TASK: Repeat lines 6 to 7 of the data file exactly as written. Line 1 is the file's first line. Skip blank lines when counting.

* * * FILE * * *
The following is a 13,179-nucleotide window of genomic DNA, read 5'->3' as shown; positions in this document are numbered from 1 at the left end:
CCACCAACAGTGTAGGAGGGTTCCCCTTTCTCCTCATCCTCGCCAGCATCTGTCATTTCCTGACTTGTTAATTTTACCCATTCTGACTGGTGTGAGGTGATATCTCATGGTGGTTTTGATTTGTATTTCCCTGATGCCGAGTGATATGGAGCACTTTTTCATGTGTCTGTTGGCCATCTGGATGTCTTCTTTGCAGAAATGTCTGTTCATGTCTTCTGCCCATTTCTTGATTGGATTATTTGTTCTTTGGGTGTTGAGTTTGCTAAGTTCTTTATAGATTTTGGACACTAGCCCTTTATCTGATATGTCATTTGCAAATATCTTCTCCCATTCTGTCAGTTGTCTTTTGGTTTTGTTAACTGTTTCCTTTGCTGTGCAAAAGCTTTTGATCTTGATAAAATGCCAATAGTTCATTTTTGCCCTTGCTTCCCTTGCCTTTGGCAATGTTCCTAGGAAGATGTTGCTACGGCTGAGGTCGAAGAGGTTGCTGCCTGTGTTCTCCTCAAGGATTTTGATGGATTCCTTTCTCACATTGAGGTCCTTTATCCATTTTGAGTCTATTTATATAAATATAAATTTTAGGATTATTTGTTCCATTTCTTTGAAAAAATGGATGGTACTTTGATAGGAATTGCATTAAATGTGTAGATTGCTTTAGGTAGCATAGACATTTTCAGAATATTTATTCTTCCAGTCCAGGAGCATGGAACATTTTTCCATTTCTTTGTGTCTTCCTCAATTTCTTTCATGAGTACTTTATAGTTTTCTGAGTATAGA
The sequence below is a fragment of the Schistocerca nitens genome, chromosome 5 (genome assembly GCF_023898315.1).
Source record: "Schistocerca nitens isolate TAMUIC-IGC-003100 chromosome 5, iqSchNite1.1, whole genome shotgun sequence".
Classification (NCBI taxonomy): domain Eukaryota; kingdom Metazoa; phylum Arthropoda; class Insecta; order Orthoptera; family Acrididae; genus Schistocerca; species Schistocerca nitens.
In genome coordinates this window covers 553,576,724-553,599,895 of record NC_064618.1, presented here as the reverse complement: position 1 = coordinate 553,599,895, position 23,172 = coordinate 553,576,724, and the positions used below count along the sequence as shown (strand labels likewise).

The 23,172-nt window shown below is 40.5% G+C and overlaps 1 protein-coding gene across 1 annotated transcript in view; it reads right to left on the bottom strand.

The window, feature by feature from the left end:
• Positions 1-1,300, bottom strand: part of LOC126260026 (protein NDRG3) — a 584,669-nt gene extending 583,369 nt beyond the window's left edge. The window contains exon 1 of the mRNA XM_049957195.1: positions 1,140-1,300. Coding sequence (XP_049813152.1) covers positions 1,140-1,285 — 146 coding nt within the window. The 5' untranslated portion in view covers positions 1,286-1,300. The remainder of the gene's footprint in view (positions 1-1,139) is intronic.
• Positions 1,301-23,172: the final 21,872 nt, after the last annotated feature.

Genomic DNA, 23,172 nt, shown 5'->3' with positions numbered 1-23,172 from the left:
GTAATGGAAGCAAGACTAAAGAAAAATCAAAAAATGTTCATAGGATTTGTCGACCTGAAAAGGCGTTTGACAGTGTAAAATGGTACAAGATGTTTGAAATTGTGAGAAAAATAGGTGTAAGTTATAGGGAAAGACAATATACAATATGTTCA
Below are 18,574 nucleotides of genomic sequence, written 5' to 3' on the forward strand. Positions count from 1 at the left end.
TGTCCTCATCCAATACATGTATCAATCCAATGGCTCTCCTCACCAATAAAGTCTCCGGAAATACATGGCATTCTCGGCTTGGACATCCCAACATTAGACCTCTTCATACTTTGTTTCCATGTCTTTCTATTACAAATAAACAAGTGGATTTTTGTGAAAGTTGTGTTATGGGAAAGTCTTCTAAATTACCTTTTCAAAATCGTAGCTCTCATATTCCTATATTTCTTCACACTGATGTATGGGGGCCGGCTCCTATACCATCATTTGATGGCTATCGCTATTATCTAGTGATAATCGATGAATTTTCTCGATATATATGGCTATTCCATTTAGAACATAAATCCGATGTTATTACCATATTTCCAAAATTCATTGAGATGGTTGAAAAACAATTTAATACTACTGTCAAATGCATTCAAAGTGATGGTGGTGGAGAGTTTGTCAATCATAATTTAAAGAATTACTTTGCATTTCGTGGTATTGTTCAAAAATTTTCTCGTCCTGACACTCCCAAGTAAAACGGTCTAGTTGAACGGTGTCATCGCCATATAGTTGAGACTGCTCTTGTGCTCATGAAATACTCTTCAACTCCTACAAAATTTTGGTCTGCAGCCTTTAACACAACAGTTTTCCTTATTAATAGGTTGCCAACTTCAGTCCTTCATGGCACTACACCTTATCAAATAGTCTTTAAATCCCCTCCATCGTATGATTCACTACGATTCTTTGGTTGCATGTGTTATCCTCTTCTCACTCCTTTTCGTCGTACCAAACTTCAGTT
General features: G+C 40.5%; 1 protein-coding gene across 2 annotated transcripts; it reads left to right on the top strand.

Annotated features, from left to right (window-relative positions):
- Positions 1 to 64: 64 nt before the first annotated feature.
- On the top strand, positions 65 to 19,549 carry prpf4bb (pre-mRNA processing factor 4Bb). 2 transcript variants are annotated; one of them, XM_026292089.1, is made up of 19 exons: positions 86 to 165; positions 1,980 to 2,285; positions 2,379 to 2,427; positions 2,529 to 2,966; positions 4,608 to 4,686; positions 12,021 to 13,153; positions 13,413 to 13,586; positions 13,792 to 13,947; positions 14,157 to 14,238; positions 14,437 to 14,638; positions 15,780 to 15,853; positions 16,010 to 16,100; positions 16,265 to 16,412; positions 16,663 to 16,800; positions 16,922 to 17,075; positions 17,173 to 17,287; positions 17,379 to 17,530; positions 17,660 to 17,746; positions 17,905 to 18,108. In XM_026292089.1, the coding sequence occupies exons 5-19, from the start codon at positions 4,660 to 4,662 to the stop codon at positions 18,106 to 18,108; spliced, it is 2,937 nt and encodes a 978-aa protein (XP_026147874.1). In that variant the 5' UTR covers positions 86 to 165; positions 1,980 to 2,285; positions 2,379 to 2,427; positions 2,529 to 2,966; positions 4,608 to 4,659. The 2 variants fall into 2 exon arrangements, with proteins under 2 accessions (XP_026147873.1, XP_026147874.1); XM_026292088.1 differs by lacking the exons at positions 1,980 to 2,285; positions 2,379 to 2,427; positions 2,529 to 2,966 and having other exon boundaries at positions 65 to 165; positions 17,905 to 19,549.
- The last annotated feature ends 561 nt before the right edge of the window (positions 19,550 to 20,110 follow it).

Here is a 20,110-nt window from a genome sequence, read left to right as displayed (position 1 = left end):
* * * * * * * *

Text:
In genome coordinates this window covers 553,576,724-553,599,895 of record NC_064618.1, presented here as the reverse complement: position 1 = coordinate 553,599,895, position 23,172 = coordinate 553,576,724, and the positions used below count along the sequence as shown (strand labels likewise).

The 23,172-nt window shown below is 40.5% G+C and overlaps 1 protein-coding gene across 1 annotated transcript in view; it reads right to left on the bottom strand.